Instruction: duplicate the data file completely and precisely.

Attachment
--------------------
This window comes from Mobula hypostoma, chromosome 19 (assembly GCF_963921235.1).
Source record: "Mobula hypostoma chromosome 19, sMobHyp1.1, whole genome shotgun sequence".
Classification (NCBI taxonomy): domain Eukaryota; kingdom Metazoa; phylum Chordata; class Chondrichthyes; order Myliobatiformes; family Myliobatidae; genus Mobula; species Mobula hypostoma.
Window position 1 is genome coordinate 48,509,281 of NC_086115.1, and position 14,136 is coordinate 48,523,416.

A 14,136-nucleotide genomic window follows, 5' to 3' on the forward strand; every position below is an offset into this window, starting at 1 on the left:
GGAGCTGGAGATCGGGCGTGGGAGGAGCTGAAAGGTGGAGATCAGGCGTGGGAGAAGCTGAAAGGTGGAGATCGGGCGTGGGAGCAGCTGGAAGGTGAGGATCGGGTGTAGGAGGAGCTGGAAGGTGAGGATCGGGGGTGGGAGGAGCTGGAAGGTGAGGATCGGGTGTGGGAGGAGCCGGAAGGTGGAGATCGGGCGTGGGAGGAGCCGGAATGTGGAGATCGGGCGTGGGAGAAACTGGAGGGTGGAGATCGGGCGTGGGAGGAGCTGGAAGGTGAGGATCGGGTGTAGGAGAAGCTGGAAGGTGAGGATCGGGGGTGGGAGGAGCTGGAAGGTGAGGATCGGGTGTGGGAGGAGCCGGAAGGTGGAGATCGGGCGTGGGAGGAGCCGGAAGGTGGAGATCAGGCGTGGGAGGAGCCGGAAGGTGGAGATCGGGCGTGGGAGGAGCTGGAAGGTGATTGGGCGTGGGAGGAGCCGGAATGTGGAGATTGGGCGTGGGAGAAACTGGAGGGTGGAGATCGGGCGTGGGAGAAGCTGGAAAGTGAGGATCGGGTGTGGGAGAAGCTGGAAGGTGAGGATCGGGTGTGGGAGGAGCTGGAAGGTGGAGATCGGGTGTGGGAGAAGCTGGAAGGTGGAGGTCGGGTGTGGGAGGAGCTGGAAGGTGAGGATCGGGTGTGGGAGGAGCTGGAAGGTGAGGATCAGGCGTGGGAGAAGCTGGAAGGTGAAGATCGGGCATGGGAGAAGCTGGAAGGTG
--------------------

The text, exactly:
This window comes from Mobula hypostoma, chromosome 19 (assembly GCF_963921235.1).
Source record: "Mobula hypostoma chromosome 19, sMobHyp1.1, whole genome shotgun sequence".
Classification (NCBI taxonomy): domain Eukaryota; kingdom Metazoa; phylum Chordata; class Chondrichthyes; order Myliobatiformes; family Myliobatidae; genus Mobula; species Mobula hypostoma.
Window position 1 is genome coordinate 48,509,281 of NC_086115.1, and position 14,136 is coordinate 48,523,416.

A 14,136-nucleotide genomic window follows, 5' to 3' on the forward strand; every position below is an offset into this window, starting at 1 on the left:
GGAGCTGGAGATCGGGCGTGGGAGGAGCTGAAAGGTGGAGATCAGGCGTGGGAGAAGCTGAAAGGTGGAGATCGGGCGTGGGAGCAGCTGGAAGGTGAGGATCGGGTGTAGGAGGAGCTGGAAGGTGAGGATCGGGGGTGGGAGGAGCTGGAAGGTGAGGATCGGGTGTGGGAGGAGCCGGAAGGTGGAGATCGGGCGTGGGAGGAGCCGGAATGTGGAGATCGGGCGTGGGAGAAACTGGAGGGTGGAGATCGGGCGTGGGAGGAGCTGGAAGGTGAGGATCGGGTGTAGGAGAAGCTGGAAGGTGAGGATCGGGGGTGGGAGGAGCTGGAAGGTGAGGATCGGGTGTGGGAGGAGCCGGAAGGTGGAGATCGGGCGTGGGAGGAGCCGGAAGGTGGAGATCAGGCGTGGGAGGAGCCGGAAGGTGGAGATCGGGCGTGGGAGGAGCTGGAAGGTGATTGGGCGTGGGAGGAGCCGGAATGTGGAGATTGGGCGTGGGAGAAACTGGAGGGTGGAGATCGGGCGTGGGAGAAGCTGGAAAGTGAGGATCGGGTGTGGGAGAAGCTGGAAGGTGAGGATCGGGTGTGGGAGGAGCTGGAAGGTGGAGATCGGGTGTGGGAGAAGCTGGAAGGTGGAGGTCGGGTGTGGGAGGAGCTGGAAGGTGAGGATCGGGTGTGGGAGGAGCTGGAAGGTGAGGATCAGGCGTGGGAGAAGCTGGAAGGTGAAGATCGGGCATGGGAGAAGCTGGAAGGTG